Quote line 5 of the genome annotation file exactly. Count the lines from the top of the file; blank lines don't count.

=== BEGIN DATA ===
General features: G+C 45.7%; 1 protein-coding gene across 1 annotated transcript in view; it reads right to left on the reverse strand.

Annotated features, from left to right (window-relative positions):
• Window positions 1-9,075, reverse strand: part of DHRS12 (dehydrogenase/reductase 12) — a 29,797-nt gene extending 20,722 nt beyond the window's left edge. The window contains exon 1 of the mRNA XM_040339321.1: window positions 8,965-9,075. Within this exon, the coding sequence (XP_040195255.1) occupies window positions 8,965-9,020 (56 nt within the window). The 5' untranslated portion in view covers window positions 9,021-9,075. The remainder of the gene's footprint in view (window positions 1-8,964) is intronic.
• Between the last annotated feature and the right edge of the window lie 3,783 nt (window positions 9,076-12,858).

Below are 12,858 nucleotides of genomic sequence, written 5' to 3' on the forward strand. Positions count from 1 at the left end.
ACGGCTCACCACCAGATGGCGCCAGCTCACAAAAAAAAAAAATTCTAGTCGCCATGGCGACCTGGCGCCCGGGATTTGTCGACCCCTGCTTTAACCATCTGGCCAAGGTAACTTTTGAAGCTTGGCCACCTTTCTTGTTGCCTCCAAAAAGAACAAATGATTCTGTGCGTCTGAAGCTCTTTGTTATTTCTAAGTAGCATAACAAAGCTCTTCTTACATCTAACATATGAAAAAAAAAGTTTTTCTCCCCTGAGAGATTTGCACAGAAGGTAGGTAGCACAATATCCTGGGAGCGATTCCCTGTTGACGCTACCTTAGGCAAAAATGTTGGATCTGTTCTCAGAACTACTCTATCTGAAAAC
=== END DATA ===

Below are 12,858 nucleotides of genomic sequence, written 5' to 3' on the forward strand. Positions count from 1 at the left end.